Skin and bones
Dissecting the mechanics of expression
In the first few weeks of this studio you will design a pavilion that defines your ‘tectonic manifesto’ - your position on the optimum relationship of form to structure, surface to frame. You will read and discuss brief theoretical texts on tectonics as background research. The pavilion will be physically modelled, to a high degree of detail, with support and advice from a professional structural engineer. The rest of the semester will be dedicated to the design of a Museum of the City of Melbourne, on a site to the east of Federation Square. The collection on display will be the artefacts currently at the Melbourne Museum that pertain to Melbourne’s history.
When designing an institution representing Melbourne, you will need to address concepts of representation and identity, of the city and of the community. You will also be reading and discussing theoretical texts on relationships between expression and structure. We will look at precedent case studies for both the museum and the pavilion, including the chance to visit the current MPavilion by Glen Murcutt and the NGV Commission pavilion by Edition Office.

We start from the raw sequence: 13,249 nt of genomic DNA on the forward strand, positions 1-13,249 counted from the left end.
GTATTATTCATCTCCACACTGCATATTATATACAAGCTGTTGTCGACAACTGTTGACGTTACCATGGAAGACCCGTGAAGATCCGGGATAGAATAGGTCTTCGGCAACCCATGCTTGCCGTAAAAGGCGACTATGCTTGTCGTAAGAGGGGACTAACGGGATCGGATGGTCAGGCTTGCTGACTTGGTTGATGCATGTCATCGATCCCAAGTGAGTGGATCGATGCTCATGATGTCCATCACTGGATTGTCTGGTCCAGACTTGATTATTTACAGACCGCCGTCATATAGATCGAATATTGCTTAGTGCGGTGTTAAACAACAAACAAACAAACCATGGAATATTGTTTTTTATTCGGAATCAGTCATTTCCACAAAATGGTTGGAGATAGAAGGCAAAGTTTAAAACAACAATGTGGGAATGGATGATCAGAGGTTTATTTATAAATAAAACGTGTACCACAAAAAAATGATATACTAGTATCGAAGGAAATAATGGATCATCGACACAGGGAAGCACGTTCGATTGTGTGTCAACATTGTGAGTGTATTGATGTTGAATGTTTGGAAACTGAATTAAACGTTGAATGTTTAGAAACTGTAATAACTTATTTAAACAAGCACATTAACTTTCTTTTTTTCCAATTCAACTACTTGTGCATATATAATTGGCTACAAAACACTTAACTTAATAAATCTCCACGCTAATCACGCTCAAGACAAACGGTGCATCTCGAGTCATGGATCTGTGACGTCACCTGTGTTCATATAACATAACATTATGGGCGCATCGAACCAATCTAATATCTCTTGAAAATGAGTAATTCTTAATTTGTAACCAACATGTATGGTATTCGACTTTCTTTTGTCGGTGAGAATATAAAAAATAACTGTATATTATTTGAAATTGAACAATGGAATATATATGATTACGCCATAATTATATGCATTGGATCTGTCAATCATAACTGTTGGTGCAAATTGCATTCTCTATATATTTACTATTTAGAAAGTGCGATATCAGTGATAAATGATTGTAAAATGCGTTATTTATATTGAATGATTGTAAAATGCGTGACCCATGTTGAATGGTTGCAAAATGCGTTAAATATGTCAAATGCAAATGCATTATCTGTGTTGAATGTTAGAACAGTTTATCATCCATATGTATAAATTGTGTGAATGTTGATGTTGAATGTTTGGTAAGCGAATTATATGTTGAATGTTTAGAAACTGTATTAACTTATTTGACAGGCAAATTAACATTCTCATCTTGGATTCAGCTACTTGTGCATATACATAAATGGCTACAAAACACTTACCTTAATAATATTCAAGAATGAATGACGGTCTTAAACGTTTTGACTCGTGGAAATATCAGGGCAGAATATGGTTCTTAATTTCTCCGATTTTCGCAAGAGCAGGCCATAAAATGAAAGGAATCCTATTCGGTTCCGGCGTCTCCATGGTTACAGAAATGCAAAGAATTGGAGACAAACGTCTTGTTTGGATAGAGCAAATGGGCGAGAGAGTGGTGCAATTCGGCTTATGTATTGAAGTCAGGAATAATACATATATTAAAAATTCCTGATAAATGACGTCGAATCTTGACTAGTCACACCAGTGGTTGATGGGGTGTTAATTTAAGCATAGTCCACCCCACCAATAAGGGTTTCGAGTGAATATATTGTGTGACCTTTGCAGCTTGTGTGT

Two physical models will be required of the museum project - one of the overall form, and one of just the structural skeleton. You will also be drawing construction details. The professional engineer will again be assisting this stage.
The structural model will be used in a brief design esquisse where you will take a fellow student’s structural design model and apply your ‘skin’, according to the tectonic rules you set up in the pavilion design. How will your surface and expressive methods respond to this pre-existing frame? Will you override the previous architect’s form, or enhance it? This was the circumstance facing DCM when they designed the Melbourne Exhibition Centre on the site of the partially constructed concrete ‘bones’ of Daryl Jackson’s Museum of Victoria, following a change of government.